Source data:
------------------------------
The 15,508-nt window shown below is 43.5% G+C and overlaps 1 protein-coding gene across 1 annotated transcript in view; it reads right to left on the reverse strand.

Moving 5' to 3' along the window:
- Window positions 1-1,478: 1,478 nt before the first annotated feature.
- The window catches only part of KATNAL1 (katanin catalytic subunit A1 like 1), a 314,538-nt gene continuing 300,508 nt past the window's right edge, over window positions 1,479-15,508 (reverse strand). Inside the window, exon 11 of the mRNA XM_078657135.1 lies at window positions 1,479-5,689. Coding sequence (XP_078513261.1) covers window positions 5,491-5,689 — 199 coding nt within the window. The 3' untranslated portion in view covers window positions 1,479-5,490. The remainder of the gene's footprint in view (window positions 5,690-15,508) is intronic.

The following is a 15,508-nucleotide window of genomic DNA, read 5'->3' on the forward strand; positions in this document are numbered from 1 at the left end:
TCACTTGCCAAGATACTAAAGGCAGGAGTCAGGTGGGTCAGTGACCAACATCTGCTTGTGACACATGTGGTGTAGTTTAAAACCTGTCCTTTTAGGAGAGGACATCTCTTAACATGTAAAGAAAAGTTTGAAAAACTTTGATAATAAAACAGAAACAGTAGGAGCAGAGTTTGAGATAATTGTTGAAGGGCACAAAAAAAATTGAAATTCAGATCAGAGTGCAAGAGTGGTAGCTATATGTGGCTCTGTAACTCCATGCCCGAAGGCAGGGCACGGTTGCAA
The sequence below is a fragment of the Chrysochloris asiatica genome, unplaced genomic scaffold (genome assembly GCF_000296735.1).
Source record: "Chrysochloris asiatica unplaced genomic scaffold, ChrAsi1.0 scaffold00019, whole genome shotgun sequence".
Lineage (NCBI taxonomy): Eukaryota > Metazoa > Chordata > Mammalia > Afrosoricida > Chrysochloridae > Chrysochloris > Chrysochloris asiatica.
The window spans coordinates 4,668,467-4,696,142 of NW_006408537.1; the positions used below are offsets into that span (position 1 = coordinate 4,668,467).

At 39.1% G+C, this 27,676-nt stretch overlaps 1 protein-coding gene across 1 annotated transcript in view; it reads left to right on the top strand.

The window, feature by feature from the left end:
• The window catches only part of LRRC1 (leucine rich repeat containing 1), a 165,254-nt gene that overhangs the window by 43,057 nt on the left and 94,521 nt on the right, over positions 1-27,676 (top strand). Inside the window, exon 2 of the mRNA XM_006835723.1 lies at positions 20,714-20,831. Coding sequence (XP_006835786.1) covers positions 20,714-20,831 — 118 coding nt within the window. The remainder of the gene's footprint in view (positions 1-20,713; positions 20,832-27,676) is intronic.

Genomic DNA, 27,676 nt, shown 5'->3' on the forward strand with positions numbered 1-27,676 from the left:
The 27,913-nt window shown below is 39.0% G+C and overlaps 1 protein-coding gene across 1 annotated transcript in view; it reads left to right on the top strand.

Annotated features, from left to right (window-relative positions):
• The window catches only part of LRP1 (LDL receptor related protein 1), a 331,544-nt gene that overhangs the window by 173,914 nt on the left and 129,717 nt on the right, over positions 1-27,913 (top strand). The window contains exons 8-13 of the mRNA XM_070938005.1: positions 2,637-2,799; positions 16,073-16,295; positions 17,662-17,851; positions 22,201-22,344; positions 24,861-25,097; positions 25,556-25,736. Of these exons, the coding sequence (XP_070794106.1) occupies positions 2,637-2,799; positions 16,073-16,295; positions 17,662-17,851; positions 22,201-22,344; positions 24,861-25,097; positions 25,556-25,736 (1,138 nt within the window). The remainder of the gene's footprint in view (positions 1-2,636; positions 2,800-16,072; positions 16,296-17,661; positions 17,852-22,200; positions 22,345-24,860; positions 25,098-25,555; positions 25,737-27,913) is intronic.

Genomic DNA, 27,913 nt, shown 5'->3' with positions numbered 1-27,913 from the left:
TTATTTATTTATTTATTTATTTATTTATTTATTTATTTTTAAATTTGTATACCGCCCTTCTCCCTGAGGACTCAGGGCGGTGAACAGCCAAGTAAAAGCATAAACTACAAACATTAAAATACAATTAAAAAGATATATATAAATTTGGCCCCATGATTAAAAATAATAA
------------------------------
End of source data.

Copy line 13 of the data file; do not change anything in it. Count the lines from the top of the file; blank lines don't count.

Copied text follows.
• The window catches only part of LRRC1 (leucine rich repeat containing 1), a 165,254-nt gene that overhangs the window by 43,057 nt on the left and 94,521 nt on the right, over positions 1-27,676 (top strand). Inside the window, exon 2 of the mRNA XM_006835723.1 lies at positions 20,714-20,831. Coding sequence (XP_006835786.1) covers positions 20,714-20,831 — 118 coding nt within the window. The remainder of the gene's footprint in view (positions 1-20,713; positions 20,832-27,676) is intronic.